Back to the restaurant – it’s more of a wine establishment than a restaurant really but a fellow journalist with a love of natural wines suggested it for dinner. Partly owned by Les Caves de Pyrène, the biggest importer of natural wines to the UK, Terroirs always gave me the impression that it was just a wine bar. While there is a bar in the restaurant to lean to with your drink and bar snack, they also have space on three levels for diners who are looking for something a bit more substantial.

A bit more is probably the operative phrase here though – the food is more or less a side serving to the wine with majority of the menu made up of cheeses, charcuterie and small plates. The food was good though. Really good. And seasonal too.

Dining with a reasonable appetite, we opted for a serving of pumpkin, chestnut and parmesan soup each plus duck rillette and pigs trotters with celeriac remoulade to share. The pumpkin soup was lusciously smooth, richly creamy and well contrasted with the nutty, sweet crumble of the chestnut. Pigs trotters, perhaps a little too rich as the last thing to arrive, made for sumptuous comfort eating. The thing that really excited, though, was the duck rillette. Intensely flavoured and well textured, it wholly satisfied the game rillette craving which I’ve been harbouring for some two weeks.

The wines we sipped as we supped was a selection of white and sparkling, all available by the glass. The 2009 Thierry Germain Bulles de Roches Saumur Brut was a particular favourite while the 2010 Cascna degli Ulivi Bellotti Bianco didn’t fare so well. The other two wines, 2010 Domaine du Moulin Pet Nat Bulles Rosé and 2010 Bodegas Ameztoi Txacoli de Guetaria, lied somewhere in the middle of the two, towards the positive. There it was, the good and not so good of natural wines.

With talk of wines, food and juxtapositions of the two, we could have happily stayed and indulged in our romantically framed window seats for a few more glasses. But with a running tab of some £60 and adventures with a travelling bar planned, it was time to pay up. Besides, the elegant service allowed a young night of interesting landscapes to navigate for a pair of girls in the most fabulous of heels.

Cocktails at Artesian Bar, The Langham Hotel

There’s something richly sumptuous about cocktails at the Artesian Bar in The Langham Hotel. Winter, particularly, is a good time to visit. Everything seems to sparkle a little with glamour and there are even hot toddies. But that’s not to say the luscious fruit in their cocktails aren’t every sip of summer. A recent and rather magical visit proved that to be the case, with cocktails going by the name of “Alice in Wonderland” and “Best Kept Secret”. It’s no wonder that they’re one of the best bars in the world.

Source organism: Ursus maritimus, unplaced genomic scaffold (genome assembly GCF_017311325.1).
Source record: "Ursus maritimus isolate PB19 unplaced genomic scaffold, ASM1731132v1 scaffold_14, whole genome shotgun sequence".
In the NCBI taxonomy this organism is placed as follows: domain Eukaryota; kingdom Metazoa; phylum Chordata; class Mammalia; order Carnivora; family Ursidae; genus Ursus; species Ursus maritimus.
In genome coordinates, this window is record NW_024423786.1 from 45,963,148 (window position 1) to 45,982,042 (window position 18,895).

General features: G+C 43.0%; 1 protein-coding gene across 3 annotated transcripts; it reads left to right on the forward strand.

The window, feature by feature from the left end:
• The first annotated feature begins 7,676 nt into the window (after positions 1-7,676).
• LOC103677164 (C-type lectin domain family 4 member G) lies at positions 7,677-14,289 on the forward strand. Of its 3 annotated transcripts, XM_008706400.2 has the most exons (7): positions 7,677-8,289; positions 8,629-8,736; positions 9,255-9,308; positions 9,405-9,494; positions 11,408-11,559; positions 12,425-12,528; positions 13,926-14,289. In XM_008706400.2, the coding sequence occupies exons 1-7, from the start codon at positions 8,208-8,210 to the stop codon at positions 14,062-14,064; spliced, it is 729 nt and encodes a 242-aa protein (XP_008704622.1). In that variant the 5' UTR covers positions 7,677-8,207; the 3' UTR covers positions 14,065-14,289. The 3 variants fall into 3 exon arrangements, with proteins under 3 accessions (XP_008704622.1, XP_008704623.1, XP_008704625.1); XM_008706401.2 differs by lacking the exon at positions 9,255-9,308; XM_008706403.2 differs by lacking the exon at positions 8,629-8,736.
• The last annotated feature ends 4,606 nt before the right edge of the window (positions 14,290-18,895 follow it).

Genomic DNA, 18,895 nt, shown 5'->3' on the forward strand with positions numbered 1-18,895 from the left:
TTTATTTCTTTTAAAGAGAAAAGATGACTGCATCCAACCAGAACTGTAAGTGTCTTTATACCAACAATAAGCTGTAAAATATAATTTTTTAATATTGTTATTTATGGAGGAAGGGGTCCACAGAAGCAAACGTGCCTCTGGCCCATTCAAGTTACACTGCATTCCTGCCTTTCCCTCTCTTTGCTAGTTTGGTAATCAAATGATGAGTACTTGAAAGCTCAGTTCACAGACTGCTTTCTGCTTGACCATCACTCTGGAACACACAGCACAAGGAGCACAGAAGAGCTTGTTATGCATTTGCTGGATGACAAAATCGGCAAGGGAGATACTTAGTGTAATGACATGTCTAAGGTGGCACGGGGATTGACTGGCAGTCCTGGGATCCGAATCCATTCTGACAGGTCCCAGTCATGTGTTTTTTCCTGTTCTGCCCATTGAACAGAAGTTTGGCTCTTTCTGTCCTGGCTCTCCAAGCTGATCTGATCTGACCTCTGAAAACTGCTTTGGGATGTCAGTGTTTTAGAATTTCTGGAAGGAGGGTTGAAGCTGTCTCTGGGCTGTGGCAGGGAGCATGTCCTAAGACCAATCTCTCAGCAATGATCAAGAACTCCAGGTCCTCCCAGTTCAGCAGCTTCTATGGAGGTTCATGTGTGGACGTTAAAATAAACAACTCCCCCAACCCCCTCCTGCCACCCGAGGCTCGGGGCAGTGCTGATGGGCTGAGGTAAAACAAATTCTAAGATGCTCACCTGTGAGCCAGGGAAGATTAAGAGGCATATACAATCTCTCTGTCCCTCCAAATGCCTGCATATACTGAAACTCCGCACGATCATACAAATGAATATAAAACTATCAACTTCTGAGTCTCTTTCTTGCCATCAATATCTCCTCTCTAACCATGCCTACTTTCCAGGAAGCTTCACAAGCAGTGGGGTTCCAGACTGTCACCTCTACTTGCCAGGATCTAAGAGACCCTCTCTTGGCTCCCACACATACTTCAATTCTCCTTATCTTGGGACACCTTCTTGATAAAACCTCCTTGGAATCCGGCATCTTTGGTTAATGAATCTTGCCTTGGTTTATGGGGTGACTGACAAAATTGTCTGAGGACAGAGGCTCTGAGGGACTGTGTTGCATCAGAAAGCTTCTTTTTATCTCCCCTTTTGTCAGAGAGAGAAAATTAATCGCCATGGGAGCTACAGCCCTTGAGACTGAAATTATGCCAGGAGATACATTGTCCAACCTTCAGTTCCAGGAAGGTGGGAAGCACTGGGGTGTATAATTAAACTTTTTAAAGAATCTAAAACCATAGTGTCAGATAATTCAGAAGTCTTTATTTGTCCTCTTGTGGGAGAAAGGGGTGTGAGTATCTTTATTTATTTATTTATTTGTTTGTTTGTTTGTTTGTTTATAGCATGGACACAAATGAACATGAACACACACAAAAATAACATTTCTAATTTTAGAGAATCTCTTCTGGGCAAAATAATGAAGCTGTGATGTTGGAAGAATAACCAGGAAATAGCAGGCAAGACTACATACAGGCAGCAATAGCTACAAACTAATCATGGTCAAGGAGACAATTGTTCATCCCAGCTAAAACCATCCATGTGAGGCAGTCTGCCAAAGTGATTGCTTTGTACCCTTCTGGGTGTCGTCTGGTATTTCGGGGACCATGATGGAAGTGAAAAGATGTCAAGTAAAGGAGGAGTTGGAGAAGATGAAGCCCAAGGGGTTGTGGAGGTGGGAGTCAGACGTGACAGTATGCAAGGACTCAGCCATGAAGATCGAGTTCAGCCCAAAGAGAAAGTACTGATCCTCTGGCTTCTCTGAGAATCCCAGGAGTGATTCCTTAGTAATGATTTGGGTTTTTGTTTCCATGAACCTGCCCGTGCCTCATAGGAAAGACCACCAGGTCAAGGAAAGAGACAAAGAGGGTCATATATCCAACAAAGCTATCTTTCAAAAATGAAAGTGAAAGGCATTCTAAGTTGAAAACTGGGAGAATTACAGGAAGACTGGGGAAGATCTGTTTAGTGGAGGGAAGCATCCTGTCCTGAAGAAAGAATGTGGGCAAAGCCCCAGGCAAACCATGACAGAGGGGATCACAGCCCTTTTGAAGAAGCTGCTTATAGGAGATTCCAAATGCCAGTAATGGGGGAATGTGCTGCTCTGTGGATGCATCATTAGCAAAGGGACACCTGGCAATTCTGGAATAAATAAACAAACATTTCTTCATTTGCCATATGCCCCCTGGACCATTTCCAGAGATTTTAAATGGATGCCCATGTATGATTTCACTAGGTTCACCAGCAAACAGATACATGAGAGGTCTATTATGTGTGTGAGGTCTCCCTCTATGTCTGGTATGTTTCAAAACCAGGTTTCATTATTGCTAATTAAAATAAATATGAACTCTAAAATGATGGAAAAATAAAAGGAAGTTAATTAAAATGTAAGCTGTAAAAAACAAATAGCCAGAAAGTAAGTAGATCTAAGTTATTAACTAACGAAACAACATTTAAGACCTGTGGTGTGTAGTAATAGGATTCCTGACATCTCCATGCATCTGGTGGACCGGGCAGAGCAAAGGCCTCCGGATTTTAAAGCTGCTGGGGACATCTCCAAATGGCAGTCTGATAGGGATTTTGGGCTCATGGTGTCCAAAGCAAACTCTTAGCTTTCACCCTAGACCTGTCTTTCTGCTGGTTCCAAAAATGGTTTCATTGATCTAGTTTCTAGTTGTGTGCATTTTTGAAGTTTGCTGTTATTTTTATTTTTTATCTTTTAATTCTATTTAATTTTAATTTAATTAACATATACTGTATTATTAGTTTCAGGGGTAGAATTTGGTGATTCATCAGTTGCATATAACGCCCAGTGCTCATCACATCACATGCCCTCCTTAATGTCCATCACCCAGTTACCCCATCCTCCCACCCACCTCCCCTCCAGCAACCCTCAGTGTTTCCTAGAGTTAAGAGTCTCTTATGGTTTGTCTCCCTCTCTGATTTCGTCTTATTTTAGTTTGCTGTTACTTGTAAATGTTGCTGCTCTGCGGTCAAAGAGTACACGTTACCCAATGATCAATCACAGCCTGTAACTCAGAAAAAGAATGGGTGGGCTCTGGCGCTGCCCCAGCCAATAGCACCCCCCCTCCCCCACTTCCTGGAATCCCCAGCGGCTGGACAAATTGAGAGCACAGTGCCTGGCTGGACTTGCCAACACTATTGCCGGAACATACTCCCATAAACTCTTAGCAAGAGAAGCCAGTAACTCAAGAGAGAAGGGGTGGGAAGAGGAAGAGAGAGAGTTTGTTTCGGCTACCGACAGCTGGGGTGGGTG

Here are a selection of cocktail photos from the night:

Vista Bar at Trafalgar Hotel Review

2 Spring Gardens, Trafalgar Square, London SW1A 2TS

The Trafalgar, Vista Bar

Vista, one of the most renowned and best rooftop bars in London, has reopened after a short closure for expansions. At over 350m2, it’s now central London’s biggest rooftop venue and has a capacity for 200 discerning guests.

Vista’s location and altitude means that the venue boasts spectacular panoramic views of some of London’s most notable landmarks, including Big Ben and the London Eye. The venue itself offers plenty of visuals too with its eclectic mix of chequered and striped seating surrounded by heavy foliage. And when the sun sets and London becomes illuminated, the shimmery glow is even more impressive and simply breathtaking.

Of course the lovely views would be nothing without the fantastic cocktails and great nibbles served from its Nuttalls designed bar and kitchen. Expect to sample exclusive cocktails made from premium spirits like Gin Mare and Black Moth Vodka (made with black truffles!), or if the mood takes you, champagne. It is the Hilton after all! Food wise, there is an outdoor grill serving up platters and salads to share, perfect for its ‘place to meet’ ethos.

It is expensive with spirits and cocktails upwards from £9 but if you a yearning for a special atmosphere, incredible London views and feeling very very special then for me, Vista at The Trafalgar is a must.

Vista is open from 12pm to 1am, Monday to Saturday, and 12pm to 12am on a Sunday. There is an entrance fee of £5 but one of those pounds will be donated to charity; Hilton in the Community Foundation and Cancer Research UK (if you wanted to know!

(First seen on Design My Night)

London’s Cocktail bars: An Aperitif

They say that cocktails are great lubricators of conversation and amazing catalysts for fun times. True, but they should do all that and more. Cocktails should inspire you. And, when drinking fabulous cocktails, one should expect the venue to be as interesting as the cocktail itself. Why would you want to sip an outstanding drink somewhere that’s duller than the patina on a Bronze Age statuette? It would be like drinking Château Latour 1982 with your blueberry pancakes in a shed-like Texan diner: utterly unthinkable.